PARIS — Two French journalists accused by Azerbaijan’s government of defamation for calling the country a “dictatorship” appeared for a hearing at a French court Tuesday, in an unusual case that activists call an effort to export censorship.

The case appears to be the first time a foreign government is pursuing journalists for defamation through a French court.

The hearing came as multiple European news organizations published a joint investigation Tuesday alleging vast money laundering and corruption by Azerbaijan — including allegedly paying off European politicians for favorable treatment.

In Tuesday’s hearing in the Paris suburb of Nanterre, journalists Elise Lucet and Laurent Richard stood accused of defamation over a 2015 investigative report for France-2 television. Fines for defamation usually run up to 12,000 euros ($14,292.)

Media watchdog Reporters Without Borders testified for the defense, as did an Azerbaijani journalist and Azerbaijani human rights activists living in exile.

Reporters Without Borders calls the lawsuit “an act of intimidation highlighting the Azerbaijani government’s contempt for free speech. Not content with eradicating all pluralism at home, the regime is now targeting its critics abroad.”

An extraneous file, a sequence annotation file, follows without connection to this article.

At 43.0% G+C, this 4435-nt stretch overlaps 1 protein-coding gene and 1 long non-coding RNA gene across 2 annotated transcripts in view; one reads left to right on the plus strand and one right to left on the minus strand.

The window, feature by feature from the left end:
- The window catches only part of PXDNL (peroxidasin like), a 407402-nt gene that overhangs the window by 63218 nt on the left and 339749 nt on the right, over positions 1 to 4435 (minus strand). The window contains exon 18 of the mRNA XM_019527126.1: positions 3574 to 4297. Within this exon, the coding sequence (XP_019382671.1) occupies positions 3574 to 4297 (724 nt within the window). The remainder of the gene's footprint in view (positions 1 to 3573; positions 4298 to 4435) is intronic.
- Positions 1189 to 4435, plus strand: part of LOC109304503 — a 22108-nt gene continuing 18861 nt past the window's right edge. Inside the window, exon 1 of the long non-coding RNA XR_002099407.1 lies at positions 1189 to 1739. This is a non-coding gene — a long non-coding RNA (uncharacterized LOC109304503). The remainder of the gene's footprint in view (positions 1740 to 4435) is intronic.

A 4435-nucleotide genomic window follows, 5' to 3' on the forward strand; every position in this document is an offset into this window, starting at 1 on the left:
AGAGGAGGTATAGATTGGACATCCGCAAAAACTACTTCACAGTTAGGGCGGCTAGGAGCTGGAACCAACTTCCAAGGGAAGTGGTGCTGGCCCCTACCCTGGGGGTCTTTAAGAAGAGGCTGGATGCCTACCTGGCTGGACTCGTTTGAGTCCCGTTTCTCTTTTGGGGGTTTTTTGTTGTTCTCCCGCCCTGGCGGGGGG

Oil-rich Azerbaijan’s government has long faced criticism for alleged human rights abuses and suppression of dissent. Its president Ilham Aliyev succeeded his father as long-time leader and secured sweeping new powers in a recent referendum.

Azerbaijan’s independent Turan news agency suspended activities last month after its bank accounts were frozen and its director arrested on tax evasion charges that rights groups call trumped-up. The last opposition newspaper, Azadliq, stopped publishing after its financial director was arrested last year. Access to some opposition websites is blocked.

Reporters Without Borders said at least 16 journalists, bloggers and media workers are currently in custody in Azerbaijan in connection with providing news.

Azerbaijan has worked to raise its profile in the West in recent years, with a lavish national exhibit at the foot of the Eiffel Tower last year, a high-profile advertising campaign at the World Economic Forum in Davos and other big events.

Aliyev has defended Azerbaijan’s energy and security interests and has cast himself as a guarantor of stability for his small but wealthy country in a resource-rich region dominated by Russia.